Breaking News

SC refers Sabarimala issue to larger bench

New Delhi/Thiruvananthapuram: The entry of women of all ages into the Sabarimala temple in Kerala will continue with the Supreme Court on Thursday deciding to set up a larger bench to re-examine religious issues including those arising out of its earlier verdict that lifted a centuries-old ban on women of menstruating age visiting the hilltop shrine.

The apex court said the seven-judge bench will look into pending questions similar to Sabarimala related to Muslim women’s right to enter a mosque and permission to Parsi women who marry outside the community to enter its fire temple and the practice of female genital mutilation in the Dawoodi Bohra community.

The verdict pronounced by a five-judge bench headed by Chief Justice Ranjan Gogoi comes three days ahead of the opening of the Sabarimala temple dedicated to Lord Ayyappa, a ‘Naishtika Brahmachari’ (perennial celibate), on November 17 for the annual two-month-long pilgrim season.

The multiple pleas seeking a review of the apex court’s September 28, 2018 judgment allowing women in the once-banned 10-50 age group to enter the shrine were, however, kept pending in a 3:2 verdict.

Kerala was rocked by violent protests, spearheaded by right leaning outfits and the BJP, last year when the LDF government decided to implement the September 28 verdict.

The majority verdict by Justice Gogoi and Justices A M Khanwilkar and Indu Malhotra said restrictions on the entry of women in religious places were not confined to Sabarimala and was prevalent in other religions as well. But it did not say anything adverse against the earlier judgment nor did it stay the order.

The minority verdict by Justices R F Nariman and D Y Chandrachud gave a dissenting view by dismissing all the review pleas and directing compliance of the September 28 judgment which held that the centuries-old Hindu religious practice was illegal and unconstitutional.

Reading out some portions of the majority view, Chief Justice Gogoi said the petitioners were endeavouring to revive the debate on religion and faith. He added that the apex court should evolve a common policy on religious places like Sabarimala and added that the larger bench will decide the issues relating to this Hindu shrine, entry of women into mosques and practice of female genital mutilation.

The split 3:2 decision came on 65 petitions – 56 review petitions, four fresh writ petitions and five transfer pleas – which were filed against the earlier 4:1 verdict

All eyes were on the CPI(M)-led LDF government on whether it would allow women in the 10-50 age group to offer prayers.

LDF convenor A Vijayaraghavan said the government will make all efforts for the devotees to visit the shrine peacefully. “The government’s primary objective is to maintain peace. When the verdict in Ayodhya matter came, people responded peacefully,” he said.

Devaswom minister Kadakampally Surendran said the verdict needs to be studied in detail. Asked if young women will be allowed at the shrine, he said this is not the time to comment about it.

It remains to be seen whether any woman in the menstruating age group will make an attempt now to reach the shrine. Several women, who tried to enter the shrine earlier, were either sent back or, in some cases, even assaulted.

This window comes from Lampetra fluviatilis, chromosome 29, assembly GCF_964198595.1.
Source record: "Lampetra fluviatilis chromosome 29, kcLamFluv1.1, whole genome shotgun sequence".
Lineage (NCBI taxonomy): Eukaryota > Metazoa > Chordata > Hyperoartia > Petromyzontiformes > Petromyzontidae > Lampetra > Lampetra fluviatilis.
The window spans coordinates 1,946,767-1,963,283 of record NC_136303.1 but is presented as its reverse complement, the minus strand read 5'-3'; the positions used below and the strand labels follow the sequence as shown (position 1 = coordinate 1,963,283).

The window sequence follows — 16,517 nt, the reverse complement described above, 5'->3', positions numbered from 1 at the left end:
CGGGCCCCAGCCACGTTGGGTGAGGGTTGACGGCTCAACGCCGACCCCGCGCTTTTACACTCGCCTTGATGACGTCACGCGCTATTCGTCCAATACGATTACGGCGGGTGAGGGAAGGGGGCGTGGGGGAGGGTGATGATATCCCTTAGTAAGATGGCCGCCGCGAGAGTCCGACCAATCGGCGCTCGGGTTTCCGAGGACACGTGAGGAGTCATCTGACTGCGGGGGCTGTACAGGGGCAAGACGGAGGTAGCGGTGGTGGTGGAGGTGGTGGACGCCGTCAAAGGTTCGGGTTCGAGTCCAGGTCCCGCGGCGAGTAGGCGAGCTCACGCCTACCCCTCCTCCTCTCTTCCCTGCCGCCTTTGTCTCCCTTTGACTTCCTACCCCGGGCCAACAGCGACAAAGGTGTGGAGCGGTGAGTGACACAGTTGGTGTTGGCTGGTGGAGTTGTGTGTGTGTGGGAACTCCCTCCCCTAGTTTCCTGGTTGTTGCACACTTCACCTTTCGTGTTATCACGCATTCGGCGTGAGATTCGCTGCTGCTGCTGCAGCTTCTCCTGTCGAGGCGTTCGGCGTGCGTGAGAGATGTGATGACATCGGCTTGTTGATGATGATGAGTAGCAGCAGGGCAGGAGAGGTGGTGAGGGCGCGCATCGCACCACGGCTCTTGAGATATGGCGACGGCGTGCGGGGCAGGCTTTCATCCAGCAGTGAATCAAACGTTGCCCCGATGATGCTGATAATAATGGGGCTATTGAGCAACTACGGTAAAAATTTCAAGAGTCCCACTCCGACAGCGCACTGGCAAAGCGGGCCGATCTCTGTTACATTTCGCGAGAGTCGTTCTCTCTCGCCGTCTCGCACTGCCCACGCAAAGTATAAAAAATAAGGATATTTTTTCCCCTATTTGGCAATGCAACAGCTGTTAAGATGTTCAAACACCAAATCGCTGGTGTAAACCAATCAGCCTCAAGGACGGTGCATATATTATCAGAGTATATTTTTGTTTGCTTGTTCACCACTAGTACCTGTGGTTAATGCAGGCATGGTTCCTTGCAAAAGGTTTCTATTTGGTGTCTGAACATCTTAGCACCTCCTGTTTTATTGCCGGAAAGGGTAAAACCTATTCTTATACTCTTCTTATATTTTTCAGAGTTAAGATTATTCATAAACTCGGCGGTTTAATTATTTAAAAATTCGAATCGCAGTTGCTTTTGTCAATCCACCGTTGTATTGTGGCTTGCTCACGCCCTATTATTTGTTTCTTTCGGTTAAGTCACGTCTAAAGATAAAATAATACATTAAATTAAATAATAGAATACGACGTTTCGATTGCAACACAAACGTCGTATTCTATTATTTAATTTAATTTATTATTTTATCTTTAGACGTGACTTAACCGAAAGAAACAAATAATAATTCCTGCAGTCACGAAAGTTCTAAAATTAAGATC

Two women – Bindu Ammini (43) and Kanakadurga (40) – who had offered prayers at the shrine after a 6-km hill trek and scripted history on January 2 this year, said the positive aspect of Thursday’s order was that the court had not stayed the earlier verdict.

The two women had offered prayers, a day after the state government organised a 620-km-long human wall of women from Kasargod to Thiruvananthapuram to uphold gender justice. “If there is no stay, I would like to go there again,” said Kanakadurga.

Women’s rights activist Trupti Desai said women should be allowed entry into the Sabarimala temple till the seven-judge bench delivers its verdict and vowed to offer prayers at the shrine in the new pilgrimage season.

Kandararu Rajeevaru, the head priest of the Sabarimala temple, said the apex court decision to refer its earlier verdict to a seven-judge bench “gives hope”. “This will strengthen the beliefs of devotees,” he added.

Senior BJP leader B L Santhosh said the verdict is in the direction of protecting the rights of devotees and upholding faith. The BJP and the Congress wanted the state government to exercise restraint and not to allow women in the previously banned age group to go to the hill shrine, which would hurt the “sentiments of devotees”.

“If police tries to help any women to enter the temple, there will be grave repercussions, as it affects the faith of devotees. Government must show restraint and wait for the larger bench’s verdict. In case women pilgrims in the banned age group try to offer worship, government must prevent them from doing so,” said Kummanam Rajashekaran, a senior BJP leader and former state president of the party.

Describing the verdict as a “victory of devotees”, Union minister and BJP leader V Muraleedharan said the apex court has understood the grievances related to the Sabarimala darshan, the traditions and the various methods of worship prevailing there.

CPI(M) General Secretary, Sitaram Yechury said the party Politburo  is meeting on November 16-17 and will go examine the Sabarimala and other recent verdicts in detail.

Check Also

Sawant refuses to react to Governor’s objection

NT NETWORK Panaji Chief Minister Pramod Sawant refused to react to the objection raised by …